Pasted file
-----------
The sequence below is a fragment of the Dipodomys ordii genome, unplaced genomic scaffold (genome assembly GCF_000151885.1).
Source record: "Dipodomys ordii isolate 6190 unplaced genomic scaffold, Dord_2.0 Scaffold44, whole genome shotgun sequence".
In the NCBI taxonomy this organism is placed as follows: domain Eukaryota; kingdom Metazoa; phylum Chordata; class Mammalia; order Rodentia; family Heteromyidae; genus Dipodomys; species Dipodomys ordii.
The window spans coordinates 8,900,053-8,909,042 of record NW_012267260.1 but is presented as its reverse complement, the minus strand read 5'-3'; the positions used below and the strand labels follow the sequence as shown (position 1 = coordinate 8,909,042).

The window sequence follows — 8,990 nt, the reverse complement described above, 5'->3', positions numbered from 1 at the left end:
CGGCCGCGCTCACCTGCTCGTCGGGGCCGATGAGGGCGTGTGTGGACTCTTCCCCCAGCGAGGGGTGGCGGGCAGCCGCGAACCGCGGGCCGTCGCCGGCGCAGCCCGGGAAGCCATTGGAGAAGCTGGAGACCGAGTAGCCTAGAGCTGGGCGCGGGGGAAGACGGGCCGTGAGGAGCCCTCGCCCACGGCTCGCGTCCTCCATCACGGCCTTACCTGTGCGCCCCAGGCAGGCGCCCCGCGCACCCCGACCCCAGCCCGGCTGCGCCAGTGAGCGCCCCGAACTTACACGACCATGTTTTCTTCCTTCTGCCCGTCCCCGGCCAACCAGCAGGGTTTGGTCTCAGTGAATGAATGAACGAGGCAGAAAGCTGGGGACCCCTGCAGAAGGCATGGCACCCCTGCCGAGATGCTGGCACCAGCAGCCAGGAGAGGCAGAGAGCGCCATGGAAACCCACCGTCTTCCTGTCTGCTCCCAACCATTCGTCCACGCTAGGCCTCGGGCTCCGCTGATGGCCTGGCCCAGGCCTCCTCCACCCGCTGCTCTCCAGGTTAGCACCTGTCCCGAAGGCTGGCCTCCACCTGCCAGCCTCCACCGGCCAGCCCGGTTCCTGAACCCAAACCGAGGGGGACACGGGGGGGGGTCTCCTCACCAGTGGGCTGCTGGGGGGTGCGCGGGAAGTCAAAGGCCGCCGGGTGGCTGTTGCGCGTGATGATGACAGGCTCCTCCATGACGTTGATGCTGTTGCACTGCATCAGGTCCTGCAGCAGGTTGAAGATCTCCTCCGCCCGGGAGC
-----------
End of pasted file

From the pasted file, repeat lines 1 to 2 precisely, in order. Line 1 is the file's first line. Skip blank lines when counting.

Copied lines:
The sequence below is a fragment of the Dipodomys ordii genome, unplaced genomic scaffold (genome assembly GCF_000151885.1).
Source record: "Dipodomys ordii isolate 6190 unplaced genomic scaffold, Dord_2.0 Scaffold44, whole genome shotgun sequence".